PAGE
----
BASIC BONE BROTH MAKING
Ashwagandha might sound like a foreign country, but it is actually an herb that can be beneficial for your body. The scientific name given to the herb is Withania Somnifera and it belongs to the Solanaceae family. Some know it by its common name of Indian Ginseng since it originates from India.
I'm reading a great book right now explains the evolution of the human species, and how we as a species have developed from foragers (on the move all the time) to farmers (settled but still labouring), to now being's that spend the majority of their day slaving away behind a desk. And while the growth of homo sapiens cognitive abilities has reshaped our cultural, economic and agricultural world immensely, our bodies have unfortunately not really evolved with us.
Despite less injury and death, arthritis, back pain, and obesity-related health concerns are at an all-time high. Why is this, and what factors are involved in this change?
If you suffer from chronic GI or nasal/respiratory problems, but have been unable to get a proper diagnosis; or if you have tried antibiotics and antimicrobials to treat your irritable bowel syndrome (IBS), inflammatory bowel disease (IBD), other chronic gut/respiratory problems with little success, it may be helpful to know what a biofilm is and why it may be at the root of your problems.
Its estimated that a staggering 23000 people die from antibiotic resistance infections every year, and the number is increasing. If your previous attempts at getting diagnosed or treating an existing GI condition haven’t been effective, it may be time to consider alternative treatment options to disrupt the biofilms living within you.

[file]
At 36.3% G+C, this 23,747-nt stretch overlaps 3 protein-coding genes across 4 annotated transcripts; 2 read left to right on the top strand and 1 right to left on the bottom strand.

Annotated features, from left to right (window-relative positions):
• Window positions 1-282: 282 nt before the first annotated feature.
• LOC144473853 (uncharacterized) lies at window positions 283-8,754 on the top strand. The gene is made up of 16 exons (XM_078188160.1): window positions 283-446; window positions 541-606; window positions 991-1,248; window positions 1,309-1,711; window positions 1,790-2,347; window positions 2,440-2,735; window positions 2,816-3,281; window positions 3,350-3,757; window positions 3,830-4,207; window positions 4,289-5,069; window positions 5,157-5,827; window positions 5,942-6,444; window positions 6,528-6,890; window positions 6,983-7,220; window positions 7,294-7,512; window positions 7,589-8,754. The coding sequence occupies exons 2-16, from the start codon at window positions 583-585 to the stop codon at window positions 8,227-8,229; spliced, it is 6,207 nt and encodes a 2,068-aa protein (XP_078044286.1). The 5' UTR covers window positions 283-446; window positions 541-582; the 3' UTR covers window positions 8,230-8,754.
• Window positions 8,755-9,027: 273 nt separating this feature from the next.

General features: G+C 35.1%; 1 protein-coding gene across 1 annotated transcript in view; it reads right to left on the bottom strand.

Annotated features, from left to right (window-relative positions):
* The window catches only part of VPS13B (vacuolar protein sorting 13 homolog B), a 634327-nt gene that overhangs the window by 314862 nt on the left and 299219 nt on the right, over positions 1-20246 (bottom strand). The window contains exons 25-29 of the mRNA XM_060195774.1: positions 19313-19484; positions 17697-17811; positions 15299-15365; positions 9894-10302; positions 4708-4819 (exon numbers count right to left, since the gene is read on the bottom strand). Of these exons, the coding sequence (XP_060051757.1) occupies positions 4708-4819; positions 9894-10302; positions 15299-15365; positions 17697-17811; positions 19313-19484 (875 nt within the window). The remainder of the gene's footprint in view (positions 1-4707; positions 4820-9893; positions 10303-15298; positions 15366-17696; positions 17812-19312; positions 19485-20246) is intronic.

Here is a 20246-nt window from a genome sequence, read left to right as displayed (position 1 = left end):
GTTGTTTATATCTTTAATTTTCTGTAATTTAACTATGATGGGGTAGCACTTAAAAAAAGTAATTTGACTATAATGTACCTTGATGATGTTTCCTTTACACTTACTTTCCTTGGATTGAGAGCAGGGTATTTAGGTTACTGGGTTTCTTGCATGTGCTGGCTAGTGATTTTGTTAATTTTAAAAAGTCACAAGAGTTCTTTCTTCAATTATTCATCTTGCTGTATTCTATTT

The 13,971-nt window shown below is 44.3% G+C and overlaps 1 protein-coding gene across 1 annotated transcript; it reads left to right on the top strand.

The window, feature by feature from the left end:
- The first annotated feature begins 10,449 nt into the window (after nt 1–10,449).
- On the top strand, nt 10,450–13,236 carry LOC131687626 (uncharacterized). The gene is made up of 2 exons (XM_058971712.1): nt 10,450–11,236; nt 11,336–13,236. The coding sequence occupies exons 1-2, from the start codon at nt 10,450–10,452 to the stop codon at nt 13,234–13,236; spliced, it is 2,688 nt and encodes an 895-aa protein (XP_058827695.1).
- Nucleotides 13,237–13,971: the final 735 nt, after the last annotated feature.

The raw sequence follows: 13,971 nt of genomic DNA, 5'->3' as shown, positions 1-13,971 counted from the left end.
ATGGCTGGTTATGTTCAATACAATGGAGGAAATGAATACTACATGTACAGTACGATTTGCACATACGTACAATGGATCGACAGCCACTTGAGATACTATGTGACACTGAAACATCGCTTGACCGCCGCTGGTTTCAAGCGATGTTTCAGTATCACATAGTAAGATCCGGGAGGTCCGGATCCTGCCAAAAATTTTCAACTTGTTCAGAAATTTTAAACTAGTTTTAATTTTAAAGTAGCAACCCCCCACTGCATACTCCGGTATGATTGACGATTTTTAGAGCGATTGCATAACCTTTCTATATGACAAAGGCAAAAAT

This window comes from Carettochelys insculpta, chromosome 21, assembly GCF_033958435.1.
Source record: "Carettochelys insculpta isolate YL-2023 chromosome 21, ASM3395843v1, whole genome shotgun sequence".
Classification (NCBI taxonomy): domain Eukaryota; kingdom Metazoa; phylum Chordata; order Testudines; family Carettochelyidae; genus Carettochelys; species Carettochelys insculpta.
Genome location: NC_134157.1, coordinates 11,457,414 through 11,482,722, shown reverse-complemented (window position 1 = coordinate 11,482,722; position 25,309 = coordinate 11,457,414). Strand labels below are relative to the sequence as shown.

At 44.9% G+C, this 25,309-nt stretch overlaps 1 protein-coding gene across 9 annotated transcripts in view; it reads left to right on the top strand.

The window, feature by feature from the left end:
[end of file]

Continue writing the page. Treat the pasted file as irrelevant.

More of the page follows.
If you are experiencing blood pressure issues, you may have heard that reducing your salt intake is one of the best dietary changes you can make to help get your blood pressure under control.
For years, the prevailing wisdom touted by major medical organizations is that significantly reducing sodium intake will improve blood pressure and reduce the risk for stroke or heart attack. Your doctor may have told you to keep your sodium intake under 1800 mg/d if you have a history or or are dealing with cardiovascular disease. But that recommendation may be misguided, and low sodium diets may actually do more harm than good.
Polycystic Ovary Syndrome (PCOS) is one of the most common hormonal health issues in women, affecting an estimated 1 in 10 women of reproductive age. Many women are first diagnosed when they are having difficulty trying to conceive, but PCOS presents with many other symptoms, like hair loss, acne, hirsutism, and weight gain. These symptoms can affect a woman's health even beyond trying to get pregnant.
What Causes PCOS?
The exact cause of Polycystic Ovary Syndrome is unknown, though it is thought that genetics play a major role. PCOS is a complex disorder that presents itself as a group of symptoms resulting from hormonal imbalances -- usually an excess of androgens like testosterone and high levels of insulin. These symptoms include:
There is a common misperception about progesterone (naturally occurring hormone) and progestin (the synthetic version) — namely that they are essentially identical. “Progesterone” and “progestin” are used interchangeably so often that patients may inadvertently think of them as one and the same, and put themselves at risk for health issues by not being aware that they are not, in fact, synonymous. So what is the difference between progesterone and progestin? The answer may surprise you.
What is progesterone?
Progesterone is a naturally occurring hormone that functions primarily to regulate reproductive processes. It is produced by the adrenal glands and ovaries or testes, and by the placenta in pregnant women. In women, progesterone is responsible for preparing the uterus for the implantation of an egg and maintains the lining of the uterus — the endometrium — during pregnancy.
© 2018 Courtney Holmberg ND. All rights reserved. Dr. Courtney Holmberg, ND does not endorse or have professional affiliation with any discussed supplement or lab companies. All material provided is for general education and may not be construed as medical advice. The information is not intended to assist in diagnosing to treating a medical condition. Legal & Medical Disclaimer, sitemap